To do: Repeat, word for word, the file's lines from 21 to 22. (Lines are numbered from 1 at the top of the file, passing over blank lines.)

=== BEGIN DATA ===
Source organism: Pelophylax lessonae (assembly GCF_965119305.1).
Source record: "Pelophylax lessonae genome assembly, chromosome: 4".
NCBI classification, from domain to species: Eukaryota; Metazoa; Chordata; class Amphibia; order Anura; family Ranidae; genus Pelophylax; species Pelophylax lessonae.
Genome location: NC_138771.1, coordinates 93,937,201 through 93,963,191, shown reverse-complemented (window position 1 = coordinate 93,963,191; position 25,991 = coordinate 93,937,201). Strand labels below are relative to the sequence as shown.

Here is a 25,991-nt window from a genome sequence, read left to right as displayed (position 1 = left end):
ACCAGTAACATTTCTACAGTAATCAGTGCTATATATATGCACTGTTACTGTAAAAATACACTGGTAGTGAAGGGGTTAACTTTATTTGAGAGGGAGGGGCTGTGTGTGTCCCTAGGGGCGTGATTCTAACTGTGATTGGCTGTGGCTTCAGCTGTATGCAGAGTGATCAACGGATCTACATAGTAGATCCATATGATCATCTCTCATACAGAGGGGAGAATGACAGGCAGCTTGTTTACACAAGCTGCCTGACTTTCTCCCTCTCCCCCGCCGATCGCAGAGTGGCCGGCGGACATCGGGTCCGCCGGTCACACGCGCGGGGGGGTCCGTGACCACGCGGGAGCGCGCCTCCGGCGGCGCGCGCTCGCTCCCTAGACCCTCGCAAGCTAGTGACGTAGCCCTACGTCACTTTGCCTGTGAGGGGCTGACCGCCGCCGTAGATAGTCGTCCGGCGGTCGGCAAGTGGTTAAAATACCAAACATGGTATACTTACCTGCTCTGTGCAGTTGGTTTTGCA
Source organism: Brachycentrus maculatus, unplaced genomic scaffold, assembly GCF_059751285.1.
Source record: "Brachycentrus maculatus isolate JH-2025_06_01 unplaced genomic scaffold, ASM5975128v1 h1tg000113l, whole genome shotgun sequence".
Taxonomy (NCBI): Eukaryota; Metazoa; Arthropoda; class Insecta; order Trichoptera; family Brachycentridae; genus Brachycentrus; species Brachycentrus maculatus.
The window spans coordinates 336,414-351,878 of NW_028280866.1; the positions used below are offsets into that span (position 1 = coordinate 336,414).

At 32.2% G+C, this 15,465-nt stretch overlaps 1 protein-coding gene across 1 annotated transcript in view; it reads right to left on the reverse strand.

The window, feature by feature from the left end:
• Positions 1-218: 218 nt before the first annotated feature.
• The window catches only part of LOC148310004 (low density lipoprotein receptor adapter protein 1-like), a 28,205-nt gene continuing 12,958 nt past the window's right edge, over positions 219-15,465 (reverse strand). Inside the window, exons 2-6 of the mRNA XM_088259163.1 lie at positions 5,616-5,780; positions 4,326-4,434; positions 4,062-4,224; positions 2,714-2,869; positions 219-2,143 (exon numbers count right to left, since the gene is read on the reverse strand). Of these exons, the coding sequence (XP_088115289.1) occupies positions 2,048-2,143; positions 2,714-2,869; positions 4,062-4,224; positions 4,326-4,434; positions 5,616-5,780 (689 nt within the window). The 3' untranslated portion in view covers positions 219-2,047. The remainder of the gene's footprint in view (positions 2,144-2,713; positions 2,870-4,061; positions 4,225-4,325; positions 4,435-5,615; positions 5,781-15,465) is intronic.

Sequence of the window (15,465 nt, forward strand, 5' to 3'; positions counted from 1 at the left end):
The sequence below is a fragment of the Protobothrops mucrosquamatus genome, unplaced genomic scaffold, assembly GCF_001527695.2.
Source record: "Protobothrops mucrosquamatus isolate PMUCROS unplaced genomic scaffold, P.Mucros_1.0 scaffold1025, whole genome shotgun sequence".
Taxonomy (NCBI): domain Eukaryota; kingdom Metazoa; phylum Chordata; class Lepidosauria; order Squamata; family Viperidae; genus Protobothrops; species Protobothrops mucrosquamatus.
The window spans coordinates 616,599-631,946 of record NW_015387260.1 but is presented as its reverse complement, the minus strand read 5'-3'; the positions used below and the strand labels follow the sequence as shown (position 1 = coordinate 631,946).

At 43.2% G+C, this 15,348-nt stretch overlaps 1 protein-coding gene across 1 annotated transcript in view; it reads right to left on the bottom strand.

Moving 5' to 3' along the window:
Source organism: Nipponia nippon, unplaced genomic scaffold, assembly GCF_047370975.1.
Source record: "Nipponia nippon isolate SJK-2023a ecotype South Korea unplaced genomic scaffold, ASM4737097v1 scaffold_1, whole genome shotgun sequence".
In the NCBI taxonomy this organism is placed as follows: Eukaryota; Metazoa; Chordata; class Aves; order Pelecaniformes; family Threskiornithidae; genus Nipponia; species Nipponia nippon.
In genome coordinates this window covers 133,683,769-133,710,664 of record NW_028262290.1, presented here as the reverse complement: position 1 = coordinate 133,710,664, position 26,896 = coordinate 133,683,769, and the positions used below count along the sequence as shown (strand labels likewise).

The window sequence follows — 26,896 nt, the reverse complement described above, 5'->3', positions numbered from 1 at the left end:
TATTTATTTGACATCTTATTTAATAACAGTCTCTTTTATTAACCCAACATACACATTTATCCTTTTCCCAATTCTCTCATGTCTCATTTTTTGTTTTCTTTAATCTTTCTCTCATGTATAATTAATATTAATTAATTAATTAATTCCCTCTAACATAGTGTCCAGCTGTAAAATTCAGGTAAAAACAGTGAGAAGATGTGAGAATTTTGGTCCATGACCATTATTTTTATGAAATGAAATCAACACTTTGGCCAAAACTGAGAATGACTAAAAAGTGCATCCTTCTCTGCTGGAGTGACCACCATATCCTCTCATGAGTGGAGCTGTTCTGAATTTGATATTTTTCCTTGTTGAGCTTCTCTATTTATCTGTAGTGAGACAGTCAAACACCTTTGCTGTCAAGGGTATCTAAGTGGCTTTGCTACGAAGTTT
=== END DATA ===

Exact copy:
Moving 5' to 3' along the window:
Source organism: Nipponia nippon, unplaced genomic scaffold, assembly GCF_047370975.1.